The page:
A Comprehensive Guide to Port from EF6 to EF Core

Jeremy Likness

EF6 was officially released nearly a decade ago in October 2013. The next major Entity Framework release was in June of 2016 when EF Core 1.0 was introduced as a complete rewrite for the modern .NET Core platform. One final, major update to EF6 happened with the release of a new version compatible with .NET Core. The latest version, capable of running on both the .NET Framework and .NET Core, was intended to make it easier for customers to transition to the .NET Core platform. With the option of EF6 on .NET Core, customers can move their existing EF6 codebase onto .NET Core first before migrating their EF6 code to EF Core. Although the initial versions of EF Core lacked support for many popular EF6 capabilities, the gap has narrowed significantly with every release.

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EF6 to EF Core Porting

There are now more reasons than ever before to make the EF Core upgrade. With EF Core, you can:

  • Take advantage of dozens of features exclusive to EF Core, like support for constructors with parameters, mapped types with no keys, alternate keys, simple logging configuration, minimal API support, split queries and “shadow” properties. For the full list of features compared to EF6, see Compare EF6 and EF Core.
  • Centralize business logic and support scenarios like multi-tenancy and “soft delete” with global query filters.
  • Give your apps a performance boost by taking advantage of the ongoing performance improvements to EF Core, including the 92% improvement in requests per second for EF Core 6 on .NET 6 compared to EF Core 5 on .NET 5 based on the industry standard TechEmpower Fortunes benchmark.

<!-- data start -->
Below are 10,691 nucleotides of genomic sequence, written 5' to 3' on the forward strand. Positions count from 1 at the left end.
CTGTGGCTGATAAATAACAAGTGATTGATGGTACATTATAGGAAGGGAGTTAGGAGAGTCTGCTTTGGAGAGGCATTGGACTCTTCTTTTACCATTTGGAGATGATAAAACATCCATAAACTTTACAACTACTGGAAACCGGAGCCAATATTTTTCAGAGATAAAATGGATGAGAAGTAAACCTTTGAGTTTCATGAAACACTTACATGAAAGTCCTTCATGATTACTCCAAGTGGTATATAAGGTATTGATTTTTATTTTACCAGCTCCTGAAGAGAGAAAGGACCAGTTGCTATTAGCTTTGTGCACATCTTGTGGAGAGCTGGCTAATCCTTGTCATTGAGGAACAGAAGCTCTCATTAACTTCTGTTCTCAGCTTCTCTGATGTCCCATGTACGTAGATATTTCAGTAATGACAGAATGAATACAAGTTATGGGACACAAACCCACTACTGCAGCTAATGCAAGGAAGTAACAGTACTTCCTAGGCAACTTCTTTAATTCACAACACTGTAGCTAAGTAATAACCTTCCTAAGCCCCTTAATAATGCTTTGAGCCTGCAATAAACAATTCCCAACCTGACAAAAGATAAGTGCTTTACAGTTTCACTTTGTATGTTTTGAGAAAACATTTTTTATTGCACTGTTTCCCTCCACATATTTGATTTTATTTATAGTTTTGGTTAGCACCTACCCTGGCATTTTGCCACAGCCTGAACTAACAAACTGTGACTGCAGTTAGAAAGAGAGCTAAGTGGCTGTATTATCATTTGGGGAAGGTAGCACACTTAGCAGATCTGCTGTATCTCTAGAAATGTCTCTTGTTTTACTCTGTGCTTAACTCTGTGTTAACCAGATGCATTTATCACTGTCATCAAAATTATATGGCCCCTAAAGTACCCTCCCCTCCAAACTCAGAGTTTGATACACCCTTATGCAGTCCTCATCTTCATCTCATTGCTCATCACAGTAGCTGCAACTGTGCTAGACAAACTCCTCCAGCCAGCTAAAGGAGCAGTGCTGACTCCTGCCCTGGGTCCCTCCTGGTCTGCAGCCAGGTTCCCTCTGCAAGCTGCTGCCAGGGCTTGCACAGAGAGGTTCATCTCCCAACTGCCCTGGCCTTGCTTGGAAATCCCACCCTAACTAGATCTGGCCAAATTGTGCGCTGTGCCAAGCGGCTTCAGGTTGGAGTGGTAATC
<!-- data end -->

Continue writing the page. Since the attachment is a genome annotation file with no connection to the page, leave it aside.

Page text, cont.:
• Connect to a variety of different database backends from Sqlite and MySQL to SQL Server and Azure Cosmos DB.

The Entity Framework team understands that porting your apps from EF6 to EF Core is not always straightforward. To make it easier to successfully plan and execute the upgrade to EF Core, we completely rewrote our guidance for Porting from EF6 to EF Core.

The new guide recognizes that there are many approaches to using and integrating EF6 that must be addressed for a port to be successful. For example, there are different steps provided for customers who prefer to reverse engineer their database compared to customers who follow a code-first approach. The guide breaks down differences in support for connection strings, explains how model building and change tracking work in EF Core, and lays out the general steps you’ll follow to port your code.

Did you know it is possible to run EF6 and EF Core side-by-side, and that you can port sections of your app over time rather than planning for an “all-or-nothing” transition? Are you aware that you can visualize your models despite the lack of EDMX designer support and even manage migrations from within Visual Studio using free open source community tools? Do you understand the differences in how inheritance is configured and used between versions?

The answers to these questions and many more are all available in the comprehensive guide to Porting from EF6 to EF Core.

We are here to help. If you encounter an issue during your upgrade, find issues in the guide or have questions and/or suggestions, simply file an issue in our documentation repo and the Entity Framework team will respond!


Discussion is closed. Login to edit/delete existing comments.

  • Paulo Pinto 0

    So will all the money that we pour into Visual Studio licenses, investing resources into a proper database visualization tool is still too much to ask for, better outsource the work to some random opensource project.

    • Ian Marteens 0

      You’re right.

  • Julien Barbier 0

    even manage migrations from within Visual Studio using free open source community tools?

    Can you please give examples of such a tool ? Thanks in advance 🙂

  • Oleg Mikhailov 0

    All this is certainly great, but when you, guys, will finally make a visual designer? Is it that hard?

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